So what can you do to reduce the amount of PPCPs going down the drain at your house? When it comes to personal care products, look for brands that are biodegradable or made of natural ingredients.


What should I do with leftover medications?

When it comes to unused medications, the Missouri Department of Health and Senior Services encourage the following:

  • To destroy liquid medications: Open the container and pour the medication over/into an absorbent material such as kitty litter or paper products and dispose of in the regular trash just prior to pick-up.
  • To destroy tablets and capsules: Pour a small amount of cleaning fluid, such as liquid detergent, ammonia or bleach in the bottles with the medication and then dispose of in the regular trash just prior to pick-up.
  • Remove the patient name from any medicine containers. Place all containers in a sealed outer bag or box with no label.

 

Hazardous Waste is Harmful to Wastewater Treatment/Reclamation Facilities

Please do not pour oil, chemicals, paint or any other toxic material down the drain. These products require special disposal and treatment.

Natural biological processes treat the waste in the water from your bathroom, kitchen and laundry. These processes are ineffective in breaking down chemicals, oil and paint. Furthermore, these materials disrupt the treatment/reclamation process by killing the bacteria that break down organic waste.

Also, please do not dispose of these materials in storm sewers or by pouring them onto the ground where they can find their way to wells and other sources of drinking water.

Take your paint and spray cans, your used car oil, your pharmaceuticals, and your leftover lawn and garden chemicals, etc., to the
City of Columbia Household Hazardous Waste Drop-Off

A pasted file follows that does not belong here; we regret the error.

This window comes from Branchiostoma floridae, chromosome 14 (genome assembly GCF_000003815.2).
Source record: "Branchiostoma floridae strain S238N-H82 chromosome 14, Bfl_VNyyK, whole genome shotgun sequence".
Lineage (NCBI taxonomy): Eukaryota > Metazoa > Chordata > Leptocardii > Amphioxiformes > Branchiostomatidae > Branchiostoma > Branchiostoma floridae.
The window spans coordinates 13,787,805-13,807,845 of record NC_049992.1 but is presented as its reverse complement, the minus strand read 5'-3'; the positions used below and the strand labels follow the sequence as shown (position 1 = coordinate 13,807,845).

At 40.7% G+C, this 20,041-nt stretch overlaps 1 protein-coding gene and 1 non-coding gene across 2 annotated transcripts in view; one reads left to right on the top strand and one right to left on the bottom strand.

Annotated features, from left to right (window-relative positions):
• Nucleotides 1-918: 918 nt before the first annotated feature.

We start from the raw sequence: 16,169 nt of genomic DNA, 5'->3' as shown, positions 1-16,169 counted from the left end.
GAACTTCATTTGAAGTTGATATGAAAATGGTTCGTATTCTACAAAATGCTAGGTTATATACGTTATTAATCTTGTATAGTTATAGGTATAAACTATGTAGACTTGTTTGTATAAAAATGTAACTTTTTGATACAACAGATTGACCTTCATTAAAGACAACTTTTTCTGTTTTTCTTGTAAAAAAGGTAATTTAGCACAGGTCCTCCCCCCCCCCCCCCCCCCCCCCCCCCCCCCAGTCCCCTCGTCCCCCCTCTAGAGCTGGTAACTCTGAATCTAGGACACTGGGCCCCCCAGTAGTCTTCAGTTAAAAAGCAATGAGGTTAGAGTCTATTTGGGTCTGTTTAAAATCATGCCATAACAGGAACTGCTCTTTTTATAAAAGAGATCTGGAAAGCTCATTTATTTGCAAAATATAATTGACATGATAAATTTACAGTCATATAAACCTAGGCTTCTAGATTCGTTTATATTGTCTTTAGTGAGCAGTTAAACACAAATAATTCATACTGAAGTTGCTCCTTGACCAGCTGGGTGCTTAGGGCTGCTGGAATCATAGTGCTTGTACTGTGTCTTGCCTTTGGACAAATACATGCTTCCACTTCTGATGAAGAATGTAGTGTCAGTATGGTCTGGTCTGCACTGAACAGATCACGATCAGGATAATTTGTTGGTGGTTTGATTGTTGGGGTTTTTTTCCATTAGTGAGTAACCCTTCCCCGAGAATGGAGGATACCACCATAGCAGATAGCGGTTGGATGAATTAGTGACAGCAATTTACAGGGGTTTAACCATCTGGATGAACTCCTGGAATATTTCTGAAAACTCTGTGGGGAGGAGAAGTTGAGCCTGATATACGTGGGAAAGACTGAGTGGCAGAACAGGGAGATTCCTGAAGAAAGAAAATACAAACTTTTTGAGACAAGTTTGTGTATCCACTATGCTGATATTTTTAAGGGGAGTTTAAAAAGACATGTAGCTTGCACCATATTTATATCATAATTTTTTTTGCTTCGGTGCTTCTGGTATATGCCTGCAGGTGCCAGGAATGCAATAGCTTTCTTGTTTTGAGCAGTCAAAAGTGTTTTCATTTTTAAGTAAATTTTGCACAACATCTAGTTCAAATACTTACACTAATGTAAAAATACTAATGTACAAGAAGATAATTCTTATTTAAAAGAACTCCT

1313 Lakeview Avenue, Columbia
Phone: 573-874-6291
Days/Hours: This site is open on the 1st and 3rd Saturday of the month, April to November, from 9am to 1pm.
Web Link: https://www.gocolumbiamo.com/PublicWorks/Solidwaste/householdhazardouswaste.php

Materials Collected / Services Offered:

  • Auto: Antifreeze, Brake Fluid, Transmission Fluid, Used Motor Oil
  • Batteries: NiCd Batteries, Other Batteries, Rechargeable Batteries (non-NiCd), Single-use Batteries
  • Electronics: Electronics (check web site for specific items), Inkjet Cartridges, Toner Cartridge
  • Household Hazardous Waste: Adhesives, Ammunition, Degreasers, Explosives, Fertilizers, Fluorescent Light Bulb Disposal, Fungicides, Gasoline and Unwanted Fuels, Herbicides, Household Cleaners, Insecticides, Mercury Containing Items, Paint Recycling, Paint Thinners, Pesticides, Photographic Chemicals, Pool Chemicals, Smoke Detectors, Solvents, Unwanted or Outdated Medications.*


* Pouring any of the liquid wastes noted above down a storm or sanitary sewer drain has negative effects on water quality. Please dispose of these materials properly and join the effort to improve water quality and protect public health.